I think of the mechanics at the elevators and the mills, and of the plant itself. It seems to me that, once the wheat is harvested, whatever nutrients were present cannot increase. If the grain is sprouted, wouldn't the nutrients in sprouts + what's in the germ be the same as what's in the germ of unsprouted wheat? This is the basis of my skepticism of sprouted wheat bread.
Two points. First is that I might have misstated some biology regarding the plant, i.e. the germ and the sprouts. I might be incorrect, but I am educable and not in the least bit defensive; the day I can't learn something new will be a truly rotten day indeed. Second is that I'm always talking about whole wheat. The comparison, therefore, is between unsprouted and sprouted whole grain bread, as opposed to, say, sprouted whole wheat and bread not made from whole wheat.
My guess is that my farmer friend is talking about sprouted wheat at the elevator being unsuitable for flour because nutrients that transferred to the sprout get lost on account of the sprouts falling off and not making it to or through the flour milling process. If the sprouted wheat used to make breads like Eziekiel is sprouted after the elevator but before milling, it would preserve nutrients that otherwise would be lost. If that's correct, it seems to me that the nutritional content of sprouted whole wheat bread could, at most, be equal to that of unsprouted whole wheat bread. How could there be more nutrients? Wouldn't some of them simply move from the germ (or berry?) into the sprout, but everything would wind up in the flour regardless of whether sprouted or not?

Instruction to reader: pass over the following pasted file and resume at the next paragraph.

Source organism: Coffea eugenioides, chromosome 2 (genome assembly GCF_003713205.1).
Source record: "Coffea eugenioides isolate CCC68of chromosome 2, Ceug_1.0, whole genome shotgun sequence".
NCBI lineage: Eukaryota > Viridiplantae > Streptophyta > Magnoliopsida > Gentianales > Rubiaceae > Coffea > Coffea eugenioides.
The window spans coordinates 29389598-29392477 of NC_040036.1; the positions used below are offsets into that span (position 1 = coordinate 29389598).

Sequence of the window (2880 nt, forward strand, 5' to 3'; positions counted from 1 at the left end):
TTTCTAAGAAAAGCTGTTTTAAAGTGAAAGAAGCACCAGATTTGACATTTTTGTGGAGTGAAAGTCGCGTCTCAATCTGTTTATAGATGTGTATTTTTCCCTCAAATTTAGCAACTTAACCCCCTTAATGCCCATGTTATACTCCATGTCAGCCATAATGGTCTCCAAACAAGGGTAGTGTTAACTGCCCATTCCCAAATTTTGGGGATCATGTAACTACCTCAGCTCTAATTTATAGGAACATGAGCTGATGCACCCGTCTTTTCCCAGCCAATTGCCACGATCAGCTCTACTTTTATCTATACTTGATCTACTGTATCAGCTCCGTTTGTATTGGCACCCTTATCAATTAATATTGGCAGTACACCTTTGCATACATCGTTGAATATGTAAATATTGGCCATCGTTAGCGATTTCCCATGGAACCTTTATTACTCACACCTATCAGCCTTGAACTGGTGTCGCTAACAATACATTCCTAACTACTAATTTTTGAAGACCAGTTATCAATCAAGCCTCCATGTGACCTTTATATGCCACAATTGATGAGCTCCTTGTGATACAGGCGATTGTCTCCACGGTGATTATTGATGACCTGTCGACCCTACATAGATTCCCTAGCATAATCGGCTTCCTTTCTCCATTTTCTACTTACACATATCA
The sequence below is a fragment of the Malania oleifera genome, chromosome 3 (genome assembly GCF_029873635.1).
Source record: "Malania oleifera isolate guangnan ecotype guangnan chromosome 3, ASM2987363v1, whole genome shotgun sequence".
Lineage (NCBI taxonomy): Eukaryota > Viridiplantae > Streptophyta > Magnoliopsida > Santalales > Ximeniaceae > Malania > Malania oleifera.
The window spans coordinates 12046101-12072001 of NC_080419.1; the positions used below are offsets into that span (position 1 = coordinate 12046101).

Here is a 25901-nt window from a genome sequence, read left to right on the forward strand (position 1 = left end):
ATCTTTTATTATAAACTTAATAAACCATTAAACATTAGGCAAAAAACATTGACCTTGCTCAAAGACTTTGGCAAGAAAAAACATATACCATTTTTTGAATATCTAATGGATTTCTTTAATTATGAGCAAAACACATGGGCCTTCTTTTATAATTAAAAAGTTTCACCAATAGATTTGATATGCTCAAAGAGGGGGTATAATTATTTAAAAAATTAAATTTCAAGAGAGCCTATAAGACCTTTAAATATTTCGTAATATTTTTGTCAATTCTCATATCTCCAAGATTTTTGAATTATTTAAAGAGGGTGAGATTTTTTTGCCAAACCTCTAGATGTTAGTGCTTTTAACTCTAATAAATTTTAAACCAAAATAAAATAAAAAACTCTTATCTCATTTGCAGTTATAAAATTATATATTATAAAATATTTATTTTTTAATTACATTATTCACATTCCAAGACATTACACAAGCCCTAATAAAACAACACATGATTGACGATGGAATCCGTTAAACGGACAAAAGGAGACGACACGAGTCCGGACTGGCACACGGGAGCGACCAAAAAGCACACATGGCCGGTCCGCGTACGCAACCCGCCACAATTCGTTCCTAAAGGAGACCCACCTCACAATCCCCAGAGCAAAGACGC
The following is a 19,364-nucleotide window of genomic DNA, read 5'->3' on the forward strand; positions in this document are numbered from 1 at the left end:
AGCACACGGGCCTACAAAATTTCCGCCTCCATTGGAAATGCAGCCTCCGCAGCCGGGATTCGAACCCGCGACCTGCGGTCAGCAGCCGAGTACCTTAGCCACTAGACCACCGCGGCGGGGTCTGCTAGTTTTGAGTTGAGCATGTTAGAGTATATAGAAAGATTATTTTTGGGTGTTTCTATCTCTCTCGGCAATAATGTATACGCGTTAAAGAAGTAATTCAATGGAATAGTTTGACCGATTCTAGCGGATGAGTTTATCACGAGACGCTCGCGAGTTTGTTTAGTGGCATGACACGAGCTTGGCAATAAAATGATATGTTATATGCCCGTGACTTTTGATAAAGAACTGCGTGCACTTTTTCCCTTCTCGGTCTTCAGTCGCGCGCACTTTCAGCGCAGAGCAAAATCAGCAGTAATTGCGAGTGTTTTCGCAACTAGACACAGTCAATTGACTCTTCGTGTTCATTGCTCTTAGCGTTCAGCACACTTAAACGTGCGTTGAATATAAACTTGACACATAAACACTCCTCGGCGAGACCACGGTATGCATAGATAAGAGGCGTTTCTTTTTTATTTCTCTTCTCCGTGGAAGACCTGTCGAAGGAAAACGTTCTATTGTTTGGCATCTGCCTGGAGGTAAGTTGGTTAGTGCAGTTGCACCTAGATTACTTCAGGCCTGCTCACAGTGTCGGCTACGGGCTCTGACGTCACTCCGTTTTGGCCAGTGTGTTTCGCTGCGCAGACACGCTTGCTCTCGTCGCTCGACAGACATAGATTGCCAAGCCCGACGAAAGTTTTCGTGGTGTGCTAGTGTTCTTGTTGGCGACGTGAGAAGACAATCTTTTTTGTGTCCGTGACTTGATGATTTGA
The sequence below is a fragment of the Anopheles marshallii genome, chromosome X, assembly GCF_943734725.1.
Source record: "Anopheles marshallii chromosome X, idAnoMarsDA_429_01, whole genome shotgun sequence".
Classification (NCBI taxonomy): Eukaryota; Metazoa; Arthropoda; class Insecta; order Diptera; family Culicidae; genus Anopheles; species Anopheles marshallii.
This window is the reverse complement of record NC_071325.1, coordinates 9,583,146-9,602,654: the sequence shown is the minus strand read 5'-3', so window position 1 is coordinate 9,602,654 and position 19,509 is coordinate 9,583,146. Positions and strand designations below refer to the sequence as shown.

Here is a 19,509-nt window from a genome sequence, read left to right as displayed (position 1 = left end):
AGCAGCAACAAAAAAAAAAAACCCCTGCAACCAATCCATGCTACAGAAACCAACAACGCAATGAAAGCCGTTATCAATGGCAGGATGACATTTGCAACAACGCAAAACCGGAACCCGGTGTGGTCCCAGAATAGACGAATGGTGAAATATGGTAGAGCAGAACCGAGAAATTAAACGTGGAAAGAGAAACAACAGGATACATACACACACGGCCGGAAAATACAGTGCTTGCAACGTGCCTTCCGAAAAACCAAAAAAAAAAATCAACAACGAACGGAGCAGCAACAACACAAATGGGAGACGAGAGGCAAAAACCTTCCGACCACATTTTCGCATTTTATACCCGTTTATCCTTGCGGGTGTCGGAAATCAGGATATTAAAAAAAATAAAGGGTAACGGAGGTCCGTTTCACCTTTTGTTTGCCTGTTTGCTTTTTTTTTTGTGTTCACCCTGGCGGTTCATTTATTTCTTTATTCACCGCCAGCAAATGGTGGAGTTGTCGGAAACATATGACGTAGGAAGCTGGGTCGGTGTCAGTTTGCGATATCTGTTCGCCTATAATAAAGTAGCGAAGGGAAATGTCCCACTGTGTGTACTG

Again, the foregoing is a GUESS, and I am ALWAYS happy to have my guesses contradicted by facts. Another guess: Could it be that the elevators pay a lot less for sprouted wheat because the moisture that made it sprout before reaching the elevator damaged it in other ways as well, accounting for the far lower prices paid?